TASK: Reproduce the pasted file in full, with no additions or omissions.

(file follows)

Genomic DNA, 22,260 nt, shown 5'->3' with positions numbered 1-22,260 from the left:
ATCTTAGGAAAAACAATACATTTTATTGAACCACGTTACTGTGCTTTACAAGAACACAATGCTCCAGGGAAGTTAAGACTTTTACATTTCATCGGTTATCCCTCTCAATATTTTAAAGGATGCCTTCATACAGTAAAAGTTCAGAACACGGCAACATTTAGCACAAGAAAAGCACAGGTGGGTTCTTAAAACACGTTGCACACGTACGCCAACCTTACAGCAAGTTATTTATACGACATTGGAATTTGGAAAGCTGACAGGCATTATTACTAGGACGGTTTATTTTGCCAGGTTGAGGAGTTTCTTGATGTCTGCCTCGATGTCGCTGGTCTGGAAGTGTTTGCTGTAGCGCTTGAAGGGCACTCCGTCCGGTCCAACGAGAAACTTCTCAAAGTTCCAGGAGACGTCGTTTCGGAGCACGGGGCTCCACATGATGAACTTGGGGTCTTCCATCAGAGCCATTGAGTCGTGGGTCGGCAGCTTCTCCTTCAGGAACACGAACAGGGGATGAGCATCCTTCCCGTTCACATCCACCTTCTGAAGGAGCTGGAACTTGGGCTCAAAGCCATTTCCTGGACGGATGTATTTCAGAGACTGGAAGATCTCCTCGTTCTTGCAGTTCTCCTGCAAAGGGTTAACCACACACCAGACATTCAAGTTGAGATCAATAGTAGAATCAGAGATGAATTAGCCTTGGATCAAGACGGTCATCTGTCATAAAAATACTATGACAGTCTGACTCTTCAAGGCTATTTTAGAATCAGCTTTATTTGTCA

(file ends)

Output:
Genomic DNA, 22,260 nt, shown 5'->3' with positions numbered 1-22,260 from the left:
ATCTTAGGAAAAACAATACATTTTATTGAACCACGTTACTGTGCTTTACAAGAACACAATGCTCCAGGGAAGTTAAGACTTTTACATTTCATCGGTTATCCCTCTCAATATTTTAAAGGATGCCTTCATACAGTAAAAGTTCAGAACACGGCAACATTTAGCACAAGAAAAGCACAGGTGGGTTCTTAAAACACGTTGCACACGTACGCCAACCTTACAGCAAGTTATTTATACGACATTGGAATTTGGAAAGCTGACAGGCATTATTACTAGGACGGTTTATTTTGCCAGGTTGAGGAGTTTCTTGATGTCTGCCTCGATGTCGCTGGTCTGGAAGTGTTTGCTGTAGCGCTTGAAGGGCACTCCGTCCGGTCCAACGAGAAACTTCTCAAAGTTCCAGGAGACGTCGTTTCGGAGCACGGGGCTCCACATGATGAACTTGGGGTCTTCCATCAGAGCCATTGAGTCGTGGGTCGGCAGCTTCTCCTTCAGGAACACGAACAGGGGATGAGCATCCTTCCCGTTCACATCCACCTTCTGAAGGAGCTGGAACTTGGGCTCAAAGCCATTTCCTGGACGGATGTATTTCAGAGACTGGAAGATCTCCTCGTTCTTGCAGTTCTCCTGCAAAGGGTTAACCACACACCAGACATTCAAGTTGAGATCAATAGTAGAATCAGAGATGAATTAGCCTTGGATCAAGACGGTCATCTGTCATAAAAATACTATGACAGTCTGACTCTTCAAGGCTATTTTAGAATCAGCTTTATTTGTCA